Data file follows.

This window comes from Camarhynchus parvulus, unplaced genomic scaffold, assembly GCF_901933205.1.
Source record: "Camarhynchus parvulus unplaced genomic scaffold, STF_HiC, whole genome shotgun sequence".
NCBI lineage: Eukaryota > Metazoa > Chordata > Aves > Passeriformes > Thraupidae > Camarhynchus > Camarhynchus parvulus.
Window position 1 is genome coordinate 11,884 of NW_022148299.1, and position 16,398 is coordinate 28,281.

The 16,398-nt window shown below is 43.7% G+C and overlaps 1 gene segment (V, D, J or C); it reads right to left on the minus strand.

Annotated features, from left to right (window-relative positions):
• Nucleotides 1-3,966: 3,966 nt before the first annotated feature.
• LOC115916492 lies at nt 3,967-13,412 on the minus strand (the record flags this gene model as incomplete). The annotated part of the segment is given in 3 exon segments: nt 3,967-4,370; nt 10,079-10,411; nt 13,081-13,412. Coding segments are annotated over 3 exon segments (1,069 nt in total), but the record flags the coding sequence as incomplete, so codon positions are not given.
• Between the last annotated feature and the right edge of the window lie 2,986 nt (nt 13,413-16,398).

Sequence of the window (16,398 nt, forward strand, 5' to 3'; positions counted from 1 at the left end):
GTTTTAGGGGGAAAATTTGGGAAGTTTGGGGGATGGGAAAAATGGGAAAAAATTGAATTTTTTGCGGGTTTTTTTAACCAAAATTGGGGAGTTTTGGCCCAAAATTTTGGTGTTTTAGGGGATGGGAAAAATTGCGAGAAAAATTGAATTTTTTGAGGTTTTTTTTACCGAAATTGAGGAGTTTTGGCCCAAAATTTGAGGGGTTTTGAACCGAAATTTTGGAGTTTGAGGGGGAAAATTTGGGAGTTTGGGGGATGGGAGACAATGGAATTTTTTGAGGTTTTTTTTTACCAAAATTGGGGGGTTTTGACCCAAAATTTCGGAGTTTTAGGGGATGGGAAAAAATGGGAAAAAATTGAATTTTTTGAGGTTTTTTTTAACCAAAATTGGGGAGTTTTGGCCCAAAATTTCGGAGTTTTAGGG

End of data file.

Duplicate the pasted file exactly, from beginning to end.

This window comes from Camarhynchus parvulus, unplaced genomic scaffold, assembly GCF_901933205.1.
Source record: "Camarhynchus parvulus unplaced genomic scaffold, STF_HiC, whole genome shotgun sequence".
NCBI lineage: Eukaryota > Metazoa > Chordata > Aves > Passeriformes > Thraupidae > Camarhynchus > Camarhynchus parvulus.
Window position 1 is genome coordinate 11,884 of NW_022148299.1, and position 16,398 is coordinate 28,281.

The 16,398-nt window shown below is 43.7% G+C and overlaps 1 gene segment (V, D, J or C); it reads right to left on the minus strand.

Annotated features, from left to right (window-relative positions):
• Nucleotides 1-3,966: 3,966 nt before the first annotated feature.
• LOC115916492 lies at nt 3,967-13,412 on the minus strand (the record flags this gene model as incomplete). The annotated part of the segment is given in 3 exon segments: nt 3,967-4,370; nt 10,079-10,411; nt 13,081-13,412. Coding segments are annotated over 3 exon segments (1,069 nt in total), but the record flags the coding sequence as incomplete, so codon positions are not given.
• Between the last annotated feature and the right edge of the window lie 2,986 nt (nt 13,413-16,398).

Sequence of the window (16,398 nt, forward strand, 5' to 3'; positions counted from 1 at the left end):
GTTTTAGGGGGAAAATTTGGGAAGTTTGGGGGATGGGAAAAATGGGAAAAAATTGAATTTTTTGCGGGTTTTTTTAACCAAAATTGGGGAGTTTTGGCCCAAAATTTTGGTGTTTTAGGGGATGGGAAAAATTGCGAGAAAAATTGAATTTTTTGAGGTTTTTTTTACCGAAATTGAGGAGTTTTGGCCCAAAATTTGAGGGGTTTTGAACCGAAATTTTGGAGTTTGAGGGGGAAAATTTGGGAGTTTGGGGGATGGGAGACAATGGAATTTTTTGAGGTTTTTTTTTACCAAAATTGGGGGGTTTTGACCCAAAATTTCGGAGTTTTAGGGGATGGGAAAAAATGGGAAAAAATTGAATTTTTTGAGGTTTTTTTTAACCAAAATTGGGGAGTTTTGGCCCAAAATTTCGGAGTTTTAGGG